We can look to cyberpunk literature’s futuristic portrayal of human life for models of simulacra. In Ridley Scott’s masterpiece Blade Runner (Warner Bros., 1982), humans are replicated with painstaking detail (and a 4 year expiration date and superhuman strength). Memories are perfectly implanted into the humanoids so that not even they know they are ‘replicants.’ They are replicas of humans that never existed.
Environmental sustainability, as we are shown through green marketing, is a simulacrum. This is as dangerous for marketing as it is for sustainability.
Modern consumers are offered convincing images of pastoral perfectness through green marketing. It’s all very believable as a (mostly Photoshopped) tapestry of what we picture sustainability to be like (endless energy as bright white turbines set against impossibly blue skies). We are like tweenage girls flipping through the pages of Glamour Magazine, thinking all those women are real.
Through the worst (and most popular) of what passes for green marketing, we are offered a kind of perfect memory (the cow used to make the yogurt is happy on the hillside) to reflect on. This pastoral imagery both harkens back to a simpler time (which did not exist) and offers the promise of a future (which will not exist). Most corporate portrayals of sustainability are truly copies without an original. They are hyperreal in that we cannot differentiate reality from fantasy.
It reminds me of Jim Carey’s character’s experience in Peter Weir’s The Truman Show (Paramount, 1998). A perfect fictional town has been built around our hero and (unknown to him) he has been filmed since birth on this fake set. It is the ultimate in reality programming (the every day as opposed to the Real Housewives of Atlanta). Everything Truman consumes is manufactured specifically for him, and filmed. Everyone around him is an actor. And it is perfect. Until, of course, little rips in the fabric of his manufactured reality (a replica of a perfect town that could never exist) begin to pull and tear at HIS very existence. Even the audience (of the television show within the movie) begins to ask that same ultimate question which sustainability itself forgets to ask: How Will It End?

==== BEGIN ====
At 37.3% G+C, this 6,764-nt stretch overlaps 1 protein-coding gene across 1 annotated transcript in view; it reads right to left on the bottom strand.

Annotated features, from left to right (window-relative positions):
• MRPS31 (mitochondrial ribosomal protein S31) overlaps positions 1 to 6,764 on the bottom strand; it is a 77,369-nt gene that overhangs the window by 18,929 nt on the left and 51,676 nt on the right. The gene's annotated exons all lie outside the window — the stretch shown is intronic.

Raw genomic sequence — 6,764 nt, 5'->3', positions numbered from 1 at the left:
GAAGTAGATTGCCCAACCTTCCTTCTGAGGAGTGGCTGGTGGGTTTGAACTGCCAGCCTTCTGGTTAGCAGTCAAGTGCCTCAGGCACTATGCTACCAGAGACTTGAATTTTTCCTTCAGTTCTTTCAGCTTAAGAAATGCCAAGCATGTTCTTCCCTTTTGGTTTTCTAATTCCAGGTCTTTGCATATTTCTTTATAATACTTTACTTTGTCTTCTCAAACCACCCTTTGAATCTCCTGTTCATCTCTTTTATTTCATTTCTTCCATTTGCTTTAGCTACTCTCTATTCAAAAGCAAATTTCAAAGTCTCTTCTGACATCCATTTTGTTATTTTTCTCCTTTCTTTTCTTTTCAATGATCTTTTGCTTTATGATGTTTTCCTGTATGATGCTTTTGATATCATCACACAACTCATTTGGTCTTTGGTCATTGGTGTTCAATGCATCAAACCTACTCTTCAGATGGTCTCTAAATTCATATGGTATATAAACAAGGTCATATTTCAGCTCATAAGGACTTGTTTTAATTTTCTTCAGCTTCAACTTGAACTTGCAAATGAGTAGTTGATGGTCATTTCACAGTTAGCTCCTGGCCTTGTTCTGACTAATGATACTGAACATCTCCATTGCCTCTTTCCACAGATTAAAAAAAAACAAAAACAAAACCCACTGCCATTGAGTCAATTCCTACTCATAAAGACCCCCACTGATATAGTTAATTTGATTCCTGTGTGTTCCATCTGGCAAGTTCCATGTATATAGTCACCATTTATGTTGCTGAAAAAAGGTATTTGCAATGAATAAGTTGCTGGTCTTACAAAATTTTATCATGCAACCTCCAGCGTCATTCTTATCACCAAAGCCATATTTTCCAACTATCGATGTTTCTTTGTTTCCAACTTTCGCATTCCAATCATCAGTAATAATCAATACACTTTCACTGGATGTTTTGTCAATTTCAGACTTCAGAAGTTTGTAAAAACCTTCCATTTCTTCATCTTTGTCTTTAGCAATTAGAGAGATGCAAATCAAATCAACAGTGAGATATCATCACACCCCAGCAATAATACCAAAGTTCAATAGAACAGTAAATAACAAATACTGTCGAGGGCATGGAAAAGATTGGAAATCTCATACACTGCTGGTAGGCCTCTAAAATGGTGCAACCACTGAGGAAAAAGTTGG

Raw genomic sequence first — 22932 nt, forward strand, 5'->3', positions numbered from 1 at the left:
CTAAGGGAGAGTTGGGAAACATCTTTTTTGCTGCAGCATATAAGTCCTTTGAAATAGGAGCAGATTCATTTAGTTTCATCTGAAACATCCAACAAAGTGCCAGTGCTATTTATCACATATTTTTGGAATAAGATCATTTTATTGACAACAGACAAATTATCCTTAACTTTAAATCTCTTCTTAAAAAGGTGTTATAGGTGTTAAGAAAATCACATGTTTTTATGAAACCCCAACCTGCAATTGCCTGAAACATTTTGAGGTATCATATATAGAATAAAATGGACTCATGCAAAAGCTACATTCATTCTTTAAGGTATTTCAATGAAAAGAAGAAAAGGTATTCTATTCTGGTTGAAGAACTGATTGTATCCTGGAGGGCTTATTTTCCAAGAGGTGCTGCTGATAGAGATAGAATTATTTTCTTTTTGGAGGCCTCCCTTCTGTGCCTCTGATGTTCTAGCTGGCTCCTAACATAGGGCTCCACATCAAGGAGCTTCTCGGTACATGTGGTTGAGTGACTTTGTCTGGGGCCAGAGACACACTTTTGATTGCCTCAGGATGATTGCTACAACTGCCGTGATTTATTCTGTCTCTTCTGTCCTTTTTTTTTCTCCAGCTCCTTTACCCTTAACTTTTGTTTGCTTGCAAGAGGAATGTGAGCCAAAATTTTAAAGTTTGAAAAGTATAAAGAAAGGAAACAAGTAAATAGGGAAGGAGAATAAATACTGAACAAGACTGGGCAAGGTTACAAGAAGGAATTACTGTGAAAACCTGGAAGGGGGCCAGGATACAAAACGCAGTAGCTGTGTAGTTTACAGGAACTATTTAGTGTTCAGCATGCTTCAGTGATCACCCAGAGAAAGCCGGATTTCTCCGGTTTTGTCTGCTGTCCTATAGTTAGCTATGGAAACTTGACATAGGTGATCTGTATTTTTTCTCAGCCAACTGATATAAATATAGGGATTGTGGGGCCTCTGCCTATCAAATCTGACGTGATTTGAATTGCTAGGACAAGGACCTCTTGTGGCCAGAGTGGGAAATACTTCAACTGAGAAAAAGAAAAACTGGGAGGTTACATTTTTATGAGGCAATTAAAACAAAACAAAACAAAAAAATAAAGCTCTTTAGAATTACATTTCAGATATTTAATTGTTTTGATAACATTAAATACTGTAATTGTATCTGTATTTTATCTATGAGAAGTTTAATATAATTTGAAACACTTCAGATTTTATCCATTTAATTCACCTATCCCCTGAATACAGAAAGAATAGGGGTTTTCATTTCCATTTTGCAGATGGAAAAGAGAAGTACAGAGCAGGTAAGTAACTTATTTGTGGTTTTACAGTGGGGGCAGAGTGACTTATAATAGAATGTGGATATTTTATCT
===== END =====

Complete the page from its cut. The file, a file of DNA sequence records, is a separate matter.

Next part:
French Philosopher Jean Baudrillard, in his treatise on Reality Simulacra and Simulation claims that modern culture has replaced all reality with symbols of reality. “All“ includes our concepts of sustainability. Sustainability does not exist without the construct of business within which to place it. Business created the very need for – and there for controls the image of – Sustainability, and it is in this manufactured vision that the simulacrum is revealed.
Even though the framing of sustainability has shifted towards “sustainability as a journey” (does that imply that it is only a concept ?) the common language of “sustainability talk” still holds it up as a tangible, achievable place or state (to “go green,” as in to “go insane,” maintains inevitability). Far from greenwashing, this replicated place creates a more sinister context that once again placates consumers with anything but a 1:1 relationship between “manufactured reality” and The Real. It permits us to believe we will consume our way out of climate change, or that we are worth ‘luxury green’ items. It allows us to have our Mac and be environmental activists too. As the omniscient director (creator) of Truman’s T.V. show Christof (Of Christ) reminds us, “we accept the reality of the world with which we are presented.” Are we, culturally, at a point where we dare pick at the fabric of the authenticity of our portrayals of sustainability? What if, like Truman found, it is all veneer?
The perfection of sustainability – that classic condition of growing while managing resources without impact to future generations – is what we are trying to model…to, er, replicate. But there is no original. Business has created the need for and the context of a sustainable business model.
But something IS happening. Corporations are making real changes. I’ve read about them. I’ve even seen some. I know it. Perhaps I have read too much cyperbunk, but I can’t help but wonder if, as in Blade Runner, these might simply be implanted memories, and we might not actually know the difference.
John Rooks is the founder of The SOAP Group and the author of More Than Promote –A Monkeywrencher’s Guide to Authentic Marketing.